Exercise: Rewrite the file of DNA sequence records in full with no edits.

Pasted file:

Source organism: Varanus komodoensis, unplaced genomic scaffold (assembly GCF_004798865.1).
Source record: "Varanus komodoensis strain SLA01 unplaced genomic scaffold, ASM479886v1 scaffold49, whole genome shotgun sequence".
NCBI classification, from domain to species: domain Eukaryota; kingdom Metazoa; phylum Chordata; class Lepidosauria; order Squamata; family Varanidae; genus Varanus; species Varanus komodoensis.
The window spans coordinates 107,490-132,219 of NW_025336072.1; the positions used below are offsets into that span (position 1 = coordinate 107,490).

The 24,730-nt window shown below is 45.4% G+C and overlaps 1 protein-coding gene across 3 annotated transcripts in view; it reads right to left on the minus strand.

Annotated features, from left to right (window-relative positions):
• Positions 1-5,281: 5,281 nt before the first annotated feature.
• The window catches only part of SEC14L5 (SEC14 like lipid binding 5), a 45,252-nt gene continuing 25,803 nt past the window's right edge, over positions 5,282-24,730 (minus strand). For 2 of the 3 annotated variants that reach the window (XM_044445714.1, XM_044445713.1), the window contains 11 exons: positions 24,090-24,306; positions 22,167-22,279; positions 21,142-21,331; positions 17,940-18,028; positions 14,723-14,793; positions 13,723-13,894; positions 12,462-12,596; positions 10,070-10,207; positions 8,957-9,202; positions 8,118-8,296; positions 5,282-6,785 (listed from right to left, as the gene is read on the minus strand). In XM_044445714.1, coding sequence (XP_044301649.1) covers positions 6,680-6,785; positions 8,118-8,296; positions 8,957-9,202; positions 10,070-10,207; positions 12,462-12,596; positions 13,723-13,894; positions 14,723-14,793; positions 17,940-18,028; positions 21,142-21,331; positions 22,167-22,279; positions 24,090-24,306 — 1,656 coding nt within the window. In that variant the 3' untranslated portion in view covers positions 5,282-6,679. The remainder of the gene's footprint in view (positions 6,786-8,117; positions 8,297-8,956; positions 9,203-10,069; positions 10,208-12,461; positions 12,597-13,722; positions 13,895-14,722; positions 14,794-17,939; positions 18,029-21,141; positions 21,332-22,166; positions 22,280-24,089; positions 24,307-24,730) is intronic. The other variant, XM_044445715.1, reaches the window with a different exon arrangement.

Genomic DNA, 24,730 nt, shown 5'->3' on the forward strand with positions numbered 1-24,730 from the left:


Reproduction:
Source organism: Varanus komodoensis, unplaced genomic scaffold (assembly GCF_004798865.1).
Source record: "Varanus komodoensis strain SLA01 unplaced genomic scaffold, ASM479886v1 scaffold49, whole genome shotgun sequence".
NCBI classification, from domain to species: domain Eukaryota; kingdom Metazoa; phylum Chordata; class Lepidosauria; order Squamata; family Varanidae; genus Varanus; species Varanus komodoensis.
The window spans coordinates 107,490-132,219 of NW_025336072.1; the positions used below are offsets into that span (position 1 = coordinate 107,490).

The 24,730-nt window shown below is 45.4% G+C and overlaps 1 protein-coding gene across 3 annotated transcripts in view; it reads right to left on the minus strand.

Annotated features, from left to right (window-relative positions):
• Positions 1-5,281: 5,281 nt before the first annotated feature.
• The window catches only part of SEC14L5 (SEC14 like lipid binding 5), a 45,252-nt gene continuing 25,803 nt past the window's right edge, over positions 5,282-24,730 (minus strand). For 2 of the 3 annotated variants that reach the window (XM_044445714.1, XM_044445713.1), the window contains 11 exons: positions 24,090-24,306; positions 22,167-22,279; positions 21,142-21,331; positions 17,940-18,028; positions 14,723-14,793; positions 13,723-13,894; positions 12,462-12,596; positions 10,070-10,207; positions 8,957-9,202; positions 8,118-8,296; positions 5,282-6,785 (listed from right to left, as the gene is read on the minus strand). In XM_044445714.1, coding sequence (XP_044301649.1) covers positions 6,680-6,785; positions 8,118-8,296; positions 8,957-9,202; positions 10,070-10,207; positions 12,462-12,596; positions 13,723-13,894; positions 14,723-14,793; positions 17,940-18,028; positions 21,142-21,331; positions 22,167-22,279; positions 24,090-24,306 — 1,656 coding nt within the window. In that variant the 3' untranslated portion in view covers positions 5,282-6,679. The remainder of the gene's footprint in view (positions 6,786-8,117; positions 8,297-8,956; positions 9,203-10,069; positions 10,208-12,461; positions 12,597-13,722; positions 13,895-14,722; positions 14,794-17,939; positions 18,029-21,141; positions 21,332-22,166; positions 22,280-24,089; positions 24,307-24,730) is intronic. The other variant, XM_044445715.1, reaches the window with a different exon arrangement.

Genomic DNA, 24,730 nt, shown 5'->3' on the forward strand with positions numbered 1-24,730 from the left: